OLYMPIA – A broad legislative proposal that aims to address child care shortages and prices across the state passed the Legislature on Thursday.
The House and Senate concurred with changes made in a conference committee, sending the proposal to Gov. Jay Inslee’s desk for his signature.
The bill creates a new funding account for child care and early learning. It also expands eligibility and decreases co-payments for the state’s subsidy programs. It increases rates, training and supports for providers, too.
Sponsor Sen. Claire Wilson, D-Auburn, said last month that the bill looks to combat the child care crisis from two sides: families’ and providers’. It improves access for families but assists providers, who lack benefits, good pay and proper supports.
“This is landmark legislation,” Wilson said.
Supporters say the legislation was desperately needed to help an industry that was hurting before the COVID-19 pandemic and is now hurting even more. Opponents of the bill agree, but worried the bill is putting too many regulations on already overburdened providers.
Rep. Tom Dent of Moses Lake, ranking Republican on the House Children, Youth and Families Committee, said overregulating child care could drive up the cost for providers and families.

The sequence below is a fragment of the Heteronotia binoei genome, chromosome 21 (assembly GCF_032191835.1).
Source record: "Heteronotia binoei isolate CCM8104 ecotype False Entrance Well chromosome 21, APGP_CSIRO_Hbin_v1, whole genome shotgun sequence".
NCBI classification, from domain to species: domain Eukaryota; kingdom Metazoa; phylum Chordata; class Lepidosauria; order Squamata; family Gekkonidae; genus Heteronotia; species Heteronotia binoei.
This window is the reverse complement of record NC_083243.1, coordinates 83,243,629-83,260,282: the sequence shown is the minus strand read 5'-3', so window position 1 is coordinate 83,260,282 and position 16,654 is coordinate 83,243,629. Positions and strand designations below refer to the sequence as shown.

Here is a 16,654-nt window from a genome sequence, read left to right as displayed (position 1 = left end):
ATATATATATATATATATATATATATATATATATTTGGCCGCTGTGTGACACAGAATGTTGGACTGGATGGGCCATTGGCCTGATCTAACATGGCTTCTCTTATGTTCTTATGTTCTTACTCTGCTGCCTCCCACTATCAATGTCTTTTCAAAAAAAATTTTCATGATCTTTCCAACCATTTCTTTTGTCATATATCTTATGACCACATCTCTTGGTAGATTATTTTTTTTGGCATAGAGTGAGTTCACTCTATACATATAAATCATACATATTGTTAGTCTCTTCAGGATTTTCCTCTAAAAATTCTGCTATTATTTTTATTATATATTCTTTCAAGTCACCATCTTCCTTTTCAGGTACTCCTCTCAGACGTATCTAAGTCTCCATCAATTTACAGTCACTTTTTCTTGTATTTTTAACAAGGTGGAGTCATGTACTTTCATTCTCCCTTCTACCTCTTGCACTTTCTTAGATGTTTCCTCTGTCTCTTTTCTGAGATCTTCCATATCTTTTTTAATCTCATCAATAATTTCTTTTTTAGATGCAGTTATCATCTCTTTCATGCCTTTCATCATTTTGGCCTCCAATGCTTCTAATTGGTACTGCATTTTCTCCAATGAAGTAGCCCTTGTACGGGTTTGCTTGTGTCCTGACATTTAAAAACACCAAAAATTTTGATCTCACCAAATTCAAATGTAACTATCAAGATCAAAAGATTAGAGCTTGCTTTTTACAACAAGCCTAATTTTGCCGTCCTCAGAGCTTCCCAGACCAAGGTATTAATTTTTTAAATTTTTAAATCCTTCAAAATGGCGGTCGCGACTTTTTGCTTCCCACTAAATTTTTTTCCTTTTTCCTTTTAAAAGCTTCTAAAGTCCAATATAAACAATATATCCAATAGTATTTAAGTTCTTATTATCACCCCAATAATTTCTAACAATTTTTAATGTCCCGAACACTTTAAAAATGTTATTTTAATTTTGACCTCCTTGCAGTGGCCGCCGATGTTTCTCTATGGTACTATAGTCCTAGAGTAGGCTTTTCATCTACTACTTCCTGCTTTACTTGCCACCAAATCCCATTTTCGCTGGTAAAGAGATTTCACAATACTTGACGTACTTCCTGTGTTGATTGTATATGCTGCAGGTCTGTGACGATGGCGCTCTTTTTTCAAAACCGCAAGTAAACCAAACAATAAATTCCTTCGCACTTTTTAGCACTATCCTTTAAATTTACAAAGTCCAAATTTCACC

“If we back up on regulatory requirements, they’d be able to operate more efficiently,” Dent told The Spokesman-Review last month.
Another sticking point: the funding mechanism to pay for the changes outlined in the bill. In the short term, federal stimulus funds will help the state pay for child care priorities. In the long-term, however, Democrats have proposed using revenue from a capital gains tax. The proposal passed the state House of Representatives on Wednesday but is now stuck in negotiations between the two chambers.
It would impose a 7% tax on the sale of capital gains exceeding $250,000 with exceptions for homes, real estate, small business, livestock and others. The tax would bring in about $550 million each year for the state to pay for child care priorities.
The bill passed in the House on Wednesday with an added phrase that would make the funds “necessary for the support of the state government and its existing public institutions.” The phrase could prevent voters from bringing a referendum on the bill to the ballot.
The Senate on Thursday refused to accept that language put on by the House. The proposal now heads to a conference committee, where the two chambers will have to reach an agreement. If they do and the full body accepts the changes, it will head to the governor’s desk for his signature.
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